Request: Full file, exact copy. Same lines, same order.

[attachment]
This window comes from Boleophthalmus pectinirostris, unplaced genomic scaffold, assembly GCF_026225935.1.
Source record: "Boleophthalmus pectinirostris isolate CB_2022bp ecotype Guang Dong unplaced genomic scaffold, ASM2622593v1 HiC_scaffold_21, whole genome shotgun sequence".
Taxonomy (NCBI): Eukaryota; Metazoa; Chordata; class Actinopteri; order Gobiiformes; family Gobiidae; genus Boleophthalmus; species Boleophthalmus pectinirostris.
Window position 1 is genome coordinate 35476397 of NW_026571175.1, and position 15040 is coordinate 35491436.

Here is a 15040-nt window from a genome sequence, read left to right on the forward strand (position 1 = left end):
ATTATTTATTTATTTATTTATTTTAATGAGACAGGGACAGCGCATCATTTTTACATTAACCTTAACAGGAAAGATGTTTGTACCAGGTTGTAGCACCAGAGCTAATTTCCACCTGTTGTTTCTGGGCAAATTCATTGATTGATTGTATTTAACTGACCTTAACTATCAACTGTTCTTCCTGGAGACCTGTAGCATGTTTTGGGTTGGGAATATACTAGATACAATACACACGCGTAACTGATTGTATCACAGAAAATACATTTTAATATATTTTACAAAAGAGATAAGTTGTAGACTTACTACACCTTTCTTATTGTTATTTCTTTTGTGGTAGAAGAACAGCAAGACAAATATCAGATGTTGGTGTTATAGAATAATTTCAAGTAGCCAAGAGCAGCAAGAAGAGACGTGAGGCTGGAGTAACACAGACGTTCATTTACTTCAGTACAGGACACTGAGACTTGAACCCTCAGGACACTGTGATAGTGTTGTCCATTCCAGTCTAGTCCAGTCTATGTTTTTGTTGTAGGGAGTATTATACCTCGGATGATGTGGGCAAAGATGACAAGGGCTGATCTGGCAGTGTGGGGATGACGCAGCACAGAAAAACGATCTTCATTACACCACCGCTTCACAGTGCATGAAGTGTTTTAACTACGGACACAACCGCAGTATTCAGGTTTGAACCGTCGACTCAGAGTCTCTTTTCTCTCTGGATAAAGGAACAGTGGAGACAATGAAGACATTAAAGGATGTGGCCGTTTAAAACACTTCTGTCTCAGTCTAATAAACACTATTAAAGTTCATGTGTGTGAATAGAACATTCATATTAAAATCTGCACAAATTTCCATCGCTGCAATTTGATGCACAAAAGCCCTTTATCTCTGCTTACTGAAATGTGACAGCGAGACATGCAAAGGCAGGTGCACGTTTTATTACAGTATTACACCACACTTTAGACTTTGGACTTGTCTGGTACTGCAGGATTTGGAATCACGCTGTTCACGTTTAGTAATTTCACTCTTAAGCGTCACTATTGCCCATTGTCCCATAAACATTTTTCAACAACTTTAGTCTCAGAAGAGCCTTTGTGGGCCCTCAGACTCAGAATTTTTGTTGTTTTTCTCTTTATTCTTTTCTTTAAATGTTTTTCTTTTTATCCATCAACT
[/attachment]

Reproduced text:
This window comes from Boleophthalmus pectinirostris, unplaced genomic scaffold, assembly GCF_026225935.1.
Source record: "Boleophthalmus pectinirostris isolate CB_2022bp ecotype Guang Dong unplaced genomic scaffold, ASM2622593v1 HiC_scaffold_21, whole genome shotgun sequence".
Taxonomy (NCBI): Eukaryota; Metazoa; Chordata; class Actinopteri; order Gobiiformes; family Gobiidae; genus Boleophthalmus; species Boleophthalmus pectinirostris.
Window position 1 is genome coordinate 35476397 of NW_026571175.1, and position 15040 is coordinate 35491436.

Here is a 15040-nt window from a genome sequence, read left to right on the forward strand (position 1 = left end):
ATTATTTATTTATTTATTTATTTTAATGAGACAGGGACAGCGCATCATTTTTACATTAACCTTAACAGGAAAGATGTTTGTACCAGGTTGTAGCACCAGAGCTAATTTCCACCTGTTGTTTCTGGGCAAATTCATTGATTGATTGTATTTAACTGACCTTAACTATCAACTGTTCTTCCTGGAGACCTGTAGCATGTTTTGGGTTGGGAATATACTAGATACAATACACACGCGTAACTGATTGTATCACAGAAAATACATTTTAATATATTTTACAAAAGAGATAAGTTGTAGACTTACTACACCTTTCTTATTGTTATTTCTTTTGTGGTAGAAGAACAGCAAGACAAATATCAGATGTTGGTGTTATAGAATAATTTCAAGTAGCCAAGAGCAGCAAGAAGAGACGTGAGGCTGGAGTAACACAGACGTTCATTTACTTCAGTACAGGACACTGAGACTTGAACCCTCAGGACACTGTGATAGTGTTGTCCATTCCAGTCTAGTCCAGTCTATGTTTTTGTTGTAGGGAGTATTATACCTCGGATGATGTGGGCAAAGATGACAAGGGCTGATCTGGCAGTGTGGGGATGACGCAGCACAGAAAAACGATCTTCATTACACCACCGCTTCACAGTGCATGAAGTGTTTTAACTACGGACACAACCGCAGTATTCAGGTTTGAACCGTCGACTCAGAGTCTCTTTTCTCTCTGGATAAAGGAACAGTGGAGACAATGAAGACATTAAAGGATGTGGCCGTTTAAAACACTTCTGTCTCAGTCTAATAAACACTATTAAAGTTCATGTGTGTGAATAGAACATTCATATTAAAATCTGCACAAATTTCCATCGCTGCAATTTGATGCACAAAAGCCCTTTATCTCTGCTTACTGAAATGTGACAGCGAGACATGCAAAGGCAGGTGCACGTTTTATTACAGTATTACACCACACTTTAGACTTTGGACTTGTCTGGTACTGCAGGATTTGGAATCACGCTGTTCACGTTTAGTAATTTCACTCTTAAGCGTCACTATTGCCCATTGTCCCATAAACATTTTTCAACAACTTTAGTCTCAGAAGAGCCTTTGTGGGCCCTCAGACTCAGAATTTTTGTTGTTTTTCTCTTTATTCTTTTCTTTAAATGTTTTTCTTTTTATCCATCAACT